Setting the 1904 play Peter Pan in a First World War military hospital in France both defines this production and redefines the play. A prologue establishes the setting, the trauma of which is laid bare as wounded soldiers are brought in from the trenches. A nurse (Wendy) discovers one of them has a copy of Peter Pan and begins to read from it. Only at this point does the familiar story begin. And despite the bleak setting, all the well-known elements are there – although Nana the dog only gets a name-check but doesn’t appear.
Wendy’s narrative soon takes flight and the story unfolds pretty conventionally in terms of the plot, story and character. But the setting and the presence of soldiers in the trenches that surround the stage brings us back to the war at every turn. Mrs Darling has lost her children to Never Land where they face unknown perils, just as countless other mothers have lost their children to the fields of war. Not all will return and those that do will be changed by their experiences.
For sheer theatrical inventiveness this show takes some beating. A house for Wendy is quickly assembled from apparently arbitrary items of junk lying around. Hospital beds transform by turns into a poppy field, the interior walls of a house and Skull Island. Tinkerbell and the infamous crocodile are two highlights, the former being a hand-held puppet based around a hurricane lamp and prone to robust expressions of her feelings to Wendy, who she sees her as a threat to her friendship with Peter.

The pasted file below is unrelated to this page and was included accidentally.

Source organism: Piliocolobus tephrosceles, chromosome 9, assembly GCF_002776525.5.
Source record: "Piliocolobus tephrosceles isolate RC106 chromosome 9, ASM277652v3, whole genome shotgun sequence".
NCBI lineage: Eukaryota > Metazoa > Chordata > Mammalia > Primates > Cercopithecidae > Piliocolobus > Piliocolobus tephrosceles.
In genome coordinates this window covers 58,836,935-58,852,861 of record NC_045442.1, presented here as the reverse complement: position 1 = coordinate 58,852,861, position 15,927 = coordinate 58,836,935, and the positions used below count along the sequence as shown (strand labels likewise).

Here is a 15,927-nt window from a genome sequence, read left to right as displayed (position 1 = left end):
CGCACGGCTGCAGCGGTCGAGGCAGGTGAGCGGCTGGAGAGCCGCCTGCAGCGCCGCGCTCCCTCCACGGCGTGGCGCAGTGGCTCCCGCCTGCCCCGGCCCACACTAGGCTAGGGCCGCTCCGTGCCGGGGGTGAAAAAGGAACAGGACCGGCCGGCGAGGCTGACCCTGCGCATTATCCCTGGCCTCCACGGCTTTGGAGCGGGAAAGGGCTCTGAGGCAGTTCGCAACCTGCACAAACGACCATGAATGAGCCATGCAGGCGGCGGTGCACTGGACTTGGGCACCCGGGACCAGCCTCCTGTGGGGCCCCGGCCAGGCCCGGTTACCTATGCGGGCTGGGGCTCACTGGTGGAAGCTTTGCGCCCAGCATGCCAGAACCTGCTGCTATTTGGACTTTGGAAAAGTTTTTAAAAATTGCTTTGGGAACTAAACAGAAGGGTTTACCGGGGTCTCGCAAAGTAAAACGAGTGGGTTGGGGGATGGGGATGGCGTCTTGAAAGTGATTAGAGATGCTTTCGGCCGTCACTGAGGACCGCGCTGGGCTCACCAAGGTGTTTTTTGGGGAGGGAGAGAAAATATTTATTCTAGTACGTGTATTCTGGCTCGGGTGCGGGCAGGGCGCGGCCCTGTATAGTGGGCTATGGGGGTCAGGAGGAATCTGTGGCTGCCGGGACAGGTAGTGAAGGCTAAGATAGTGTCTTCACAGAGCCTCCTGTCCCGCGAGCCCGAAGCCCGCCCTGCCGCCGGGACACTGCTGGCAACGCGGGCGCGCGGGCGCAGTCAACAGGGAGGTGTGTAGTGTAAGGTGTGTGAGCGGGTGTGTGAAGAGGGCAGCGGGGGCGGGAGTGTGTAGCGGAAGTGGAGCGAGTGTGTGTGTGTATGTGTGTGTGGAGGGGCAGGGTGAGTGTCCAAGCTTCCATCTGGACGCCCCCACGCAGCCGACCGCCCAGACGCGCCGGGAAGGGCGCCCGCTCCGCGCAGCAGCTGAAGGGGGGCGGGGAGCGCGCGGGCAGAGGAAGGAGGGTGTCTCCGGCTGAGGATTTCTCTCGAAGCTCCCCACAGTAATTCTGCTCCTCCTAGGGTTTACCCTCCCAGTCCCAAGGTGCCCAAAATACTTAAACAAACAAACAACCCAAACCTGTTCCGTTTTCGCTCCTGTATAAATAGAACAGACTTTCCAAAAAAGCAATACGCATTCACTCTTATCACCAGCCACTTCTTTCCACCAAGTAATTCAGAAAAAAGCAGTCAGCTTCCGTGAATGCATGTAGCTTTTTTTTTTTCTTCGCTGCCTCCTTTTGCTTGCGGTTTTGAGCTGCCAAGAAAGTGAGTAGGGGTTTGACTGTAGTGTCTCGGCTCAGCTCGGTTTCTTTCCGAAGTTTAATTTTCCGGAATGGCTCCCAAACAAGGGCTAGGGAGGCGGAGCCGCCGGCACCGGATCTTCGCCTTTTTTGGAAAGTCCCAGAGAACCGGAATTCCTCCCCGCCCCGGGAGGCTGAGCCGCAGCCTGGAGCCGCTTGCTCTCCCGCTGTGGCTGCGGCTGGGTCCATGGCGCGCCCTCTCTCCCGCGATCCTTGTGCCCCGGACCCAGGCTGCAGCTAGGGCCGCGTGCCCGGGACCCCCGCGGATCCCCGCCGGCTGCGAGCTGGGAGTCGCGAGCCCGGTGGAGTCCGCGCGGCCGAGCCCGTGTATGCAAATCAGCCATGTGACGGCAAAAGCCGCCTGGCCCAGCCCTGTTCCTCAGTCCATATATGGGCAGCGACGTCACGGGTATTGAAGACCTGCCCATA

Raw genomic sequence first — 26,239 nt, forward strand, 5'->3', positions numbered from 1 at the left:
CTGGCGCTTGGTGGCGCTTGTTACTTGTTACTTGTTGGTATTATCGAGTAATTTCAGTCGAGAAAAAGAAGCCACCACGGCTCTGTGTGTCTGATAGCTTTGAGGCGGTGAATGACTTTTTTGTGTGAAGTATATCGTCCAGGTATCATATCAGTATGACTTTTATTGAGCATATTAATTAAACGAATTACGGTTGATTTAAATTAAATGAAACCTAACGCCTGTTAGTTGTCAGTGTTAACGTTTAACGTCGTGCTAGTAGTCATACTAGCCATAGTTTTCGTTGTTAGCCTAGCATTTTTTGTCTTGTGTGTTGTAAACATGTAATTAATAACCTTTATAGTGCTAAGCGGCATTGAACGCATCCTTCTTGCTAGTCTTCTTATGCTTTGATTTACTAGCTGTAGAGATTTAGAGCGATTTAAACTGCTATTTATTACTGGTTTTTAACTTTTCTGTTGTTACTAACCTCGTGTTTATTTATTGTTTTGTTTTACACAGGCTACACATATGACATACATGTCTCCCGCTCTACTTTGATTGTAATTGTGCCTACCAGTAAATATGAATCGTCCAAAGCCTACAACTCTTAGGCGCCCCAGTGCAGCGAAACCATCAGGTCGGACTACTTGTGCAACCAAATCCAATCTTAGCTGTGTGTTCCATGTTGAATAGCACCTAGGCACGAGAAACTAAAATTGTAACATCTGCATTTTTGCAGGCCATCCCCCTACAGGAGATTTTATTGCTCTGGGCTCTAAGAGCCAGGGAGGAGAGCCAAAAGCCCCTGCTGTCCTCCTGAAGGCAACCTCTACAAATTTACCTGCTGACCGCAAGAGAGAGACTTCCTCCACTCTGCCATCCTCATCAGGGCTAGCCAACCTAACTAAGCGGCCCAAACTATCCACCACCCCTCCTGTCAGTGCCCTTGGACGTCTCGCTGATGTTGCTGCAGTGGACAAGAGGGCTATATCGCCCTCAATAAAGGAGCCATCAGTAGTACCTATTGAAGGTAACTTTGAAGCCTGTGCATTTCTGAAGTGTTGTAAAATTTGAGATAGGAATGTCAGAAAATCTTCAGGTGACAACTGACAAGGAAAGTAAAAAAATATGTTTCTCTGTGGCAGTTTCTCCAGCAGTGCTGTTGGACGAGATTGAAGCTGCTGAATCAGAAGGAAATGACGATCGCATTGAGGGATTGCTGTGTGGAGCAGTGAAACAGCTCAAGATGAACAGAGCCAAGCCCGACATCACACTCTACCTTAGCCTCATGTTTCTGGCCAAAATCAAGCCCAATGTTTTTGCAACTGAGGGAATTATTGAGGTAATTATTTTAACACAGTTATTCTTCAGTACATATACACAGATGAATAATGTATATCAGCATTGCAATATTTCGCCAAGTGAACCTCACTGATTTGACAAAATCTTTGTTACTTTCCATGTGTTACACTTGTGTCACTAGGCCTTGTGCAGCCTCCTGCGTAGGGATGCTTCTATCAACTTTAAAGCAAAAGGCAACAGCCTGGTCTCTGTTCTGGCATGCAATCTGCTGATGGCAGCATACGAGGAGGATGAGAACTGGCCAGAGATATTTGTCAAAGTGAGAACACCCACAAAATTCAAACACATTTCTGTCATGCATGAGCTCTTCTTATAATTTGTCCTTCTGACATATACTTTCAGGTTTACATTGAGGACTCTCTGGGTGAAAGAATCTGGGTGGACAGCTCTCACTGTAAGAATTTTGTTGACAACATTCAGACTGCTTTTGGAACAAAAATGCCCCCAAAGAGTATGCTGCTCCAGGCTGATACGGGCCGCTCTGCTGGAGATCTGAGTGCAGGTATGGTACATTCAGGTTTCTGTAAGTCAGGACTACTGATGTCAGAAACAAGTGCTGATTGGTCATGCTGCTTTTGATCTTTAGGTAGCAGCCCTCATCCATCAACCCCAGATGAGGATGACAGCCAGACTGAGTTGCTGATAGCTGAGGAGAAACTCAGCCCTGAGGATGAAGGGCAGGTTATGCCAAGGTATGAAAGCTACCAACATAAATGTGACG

Then, of course, there’s the flying. There are no delicate invisible wires here. Peter and the Darling children zoom about the vast space afforded by the open air venue on sturdy ropes with bungee chords giving extra bounce – whilst other members of the cast operate their aerobatics by acting as counter-weights on the other end of the ropes. The effect is exhilarating.
Some may find the First World War parallels are laid on somewhat heavily and that the messages about that war in particular have been well-trodden theatrically, not least in Oh What a Lovely War! which also, like this show, takes a popular entertainment and songs of the era and turns them into a social commentary. But the overall effect is to provide a context for the play which gives it depth and resonance to an audience comprised largely of children who did grow up.
Thanks to http://www.londonboxoffice.co.uk for the opportunity to see this production which is at the Open Air Theatre, Regent’s Park until 15 June. By the way, a tip for any first timers at the venue – take a blanket!